Thursday, October 23, 2014

Man down

Teddy here. Those who know me in person know I can, at times, attract a comedy of errors.

At about 2am today, my computer broke. While trying to fix it, I unplugged the router. Being unable to fix it, I got frustrated and went to bed. When I woke up, I found that the router was still unplugged, and thus, all the login information for my ISP had been deleted. Normally this is not a big problem, but, all that info is on the broken computer, and, since I used VoIP, I can't even call them.

Long story short, I won't be online to cover the coming Toronto election, or the election in Ukraine. I should be back up and running in 2 weeks, hopefully much shorter.


John Tory should be able to win by at least 4 points, or as many as 12, over Doug Ford. I don't expect any "Fordslide" this time around.

Council will see some totally unexpected surprises, I expect at least one person to win that nobody expected. I also feel that some of the worst Ford Enablers of the past term, like Minnan-Wong (who suddenly finds himself attracted to John Tory) and David Shiner will also go down to defeat. I have a bad feeling, though, that Rob Ford will manage to hold on, if narrowly, to his ward.


The President should be able to cobble together a majority out of loyal MPs and Independents. If needed, Liberals can be brought in as well. I expect the next election's parliament to last for the full term.


Tuesday, October 21, 2014

New Political Party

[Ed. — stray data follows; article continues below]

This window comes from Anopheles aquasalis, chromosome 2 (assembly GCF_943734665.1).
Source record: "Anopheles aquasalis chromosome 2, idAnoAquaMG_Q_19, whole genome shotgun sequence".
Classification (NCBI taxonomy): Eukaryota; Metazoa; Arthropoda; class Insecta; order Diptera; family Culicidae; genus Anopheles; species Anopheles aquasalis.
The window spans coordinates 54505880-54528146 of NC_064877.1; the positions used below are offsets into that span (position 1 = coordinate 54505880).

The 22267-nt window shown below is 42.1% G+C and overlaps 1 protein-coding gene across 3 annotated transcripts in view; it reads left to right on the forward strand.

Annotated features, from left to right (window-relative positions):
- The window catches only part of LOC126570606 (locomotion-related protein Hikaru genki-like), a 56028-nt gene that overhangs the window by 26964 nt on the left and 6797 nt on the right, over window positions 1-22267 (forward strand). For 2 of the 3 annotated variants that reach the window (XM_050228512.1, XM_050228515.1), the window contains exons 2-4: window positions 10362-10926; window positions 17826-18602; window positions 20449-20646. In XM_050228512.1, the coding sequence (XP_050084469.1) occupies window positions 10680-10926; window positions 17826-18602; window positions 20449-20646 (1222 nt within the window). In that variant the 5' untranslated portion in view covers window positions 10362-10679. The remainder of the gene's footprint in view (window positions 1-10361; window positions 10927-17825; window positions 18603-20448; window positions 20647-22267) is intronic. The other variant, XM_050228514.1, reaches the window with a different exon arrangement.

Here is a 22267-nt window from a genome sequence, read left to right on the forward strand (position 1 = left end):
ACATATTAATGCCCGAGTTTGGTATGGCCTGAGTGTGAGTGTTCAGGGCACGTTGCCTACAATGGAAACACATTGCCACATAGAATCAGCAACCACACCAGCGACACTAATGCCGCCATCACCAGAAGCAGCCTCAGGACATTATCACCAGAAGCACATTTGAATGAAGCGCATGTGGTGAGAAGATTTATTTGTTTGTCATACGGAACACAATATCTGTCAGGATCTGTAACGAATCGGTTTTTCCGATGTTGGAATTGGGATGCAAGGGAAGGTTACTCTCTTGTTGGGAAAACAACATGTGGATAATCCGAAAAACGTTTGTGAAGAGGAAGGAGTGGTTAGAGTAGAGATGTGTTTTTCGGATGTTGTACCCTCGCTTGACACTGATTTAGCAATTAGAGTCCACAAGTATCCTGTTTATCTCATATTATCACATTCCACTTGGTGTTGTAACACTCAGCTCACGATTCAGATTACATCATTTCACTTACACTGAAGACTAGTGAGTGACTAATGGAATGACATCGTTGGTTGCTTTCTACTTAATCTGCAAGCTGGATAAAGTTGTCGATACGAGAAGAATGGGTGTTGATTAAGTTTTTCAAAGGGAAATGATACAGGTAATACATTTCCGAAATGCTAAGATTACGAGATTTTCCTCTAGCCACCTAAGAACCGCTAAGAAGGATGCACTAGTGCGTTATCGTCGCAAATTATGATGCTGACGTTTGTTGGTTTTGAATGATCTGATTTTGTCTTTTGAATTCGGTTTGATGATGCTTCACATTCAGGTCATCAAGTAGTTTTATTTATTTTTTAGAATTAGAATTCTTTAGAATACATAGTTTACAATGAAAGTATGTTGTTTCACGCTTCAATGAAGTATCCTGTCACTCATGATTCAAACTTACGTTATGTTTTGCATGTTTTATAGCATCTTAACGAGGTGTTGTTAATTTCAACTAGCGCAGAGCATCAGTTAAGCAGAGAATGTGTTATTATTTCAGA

According to Google Translate - my French is sub-par - "Forces" can be translated as Strength, Power, or Leverage. Democratie is, of course, Democracy.

Thus the name seems to be a play on the fact the party sees itself as a Democratic Force, a party that will use the strength and power of Democracy to leverage the results it desires.

But I'm getting ahead of myself, what IS this party, and where did it come from? 

This is a new political party; the newest Political Party on the Federal scene in Canada.

FetD, also known as F&D or FD, plans to run in all Quebec ridings. They plan, in short, to be a Bloc Quebecois that is not tired to the idea of sovereignty.

Their logo and name may give us some idea of their policies. The name, or at least a similar name, was used in France for a short period in the late 1990s by a party that was moderately centre right. The logo and it's colours, Blue and Green, may also indicate a right-leaning outlook, or at least, a party that is not tied to the social democratic principles of the Bloc Quebecois. 

The party appears to appeal to the regions of Quebec, that is, areas outside Montreal. According to their website, and the Google Translation
In Ottawa, the Conservatives, Liberals and New Democrats propose measures "across the board", national strategies and pan-Canadian standards
This clearly is appealing to the same sort of voter who would vote for the Bloc Quebecois.

The party has a unique platform.

1 - There is no whip. Much like the Greens, the party promises to have no party line.
2 - The party seems to have a rather strong pro-Green stance.
3 - The party, as mentioned before, is not tied to Sovereignty.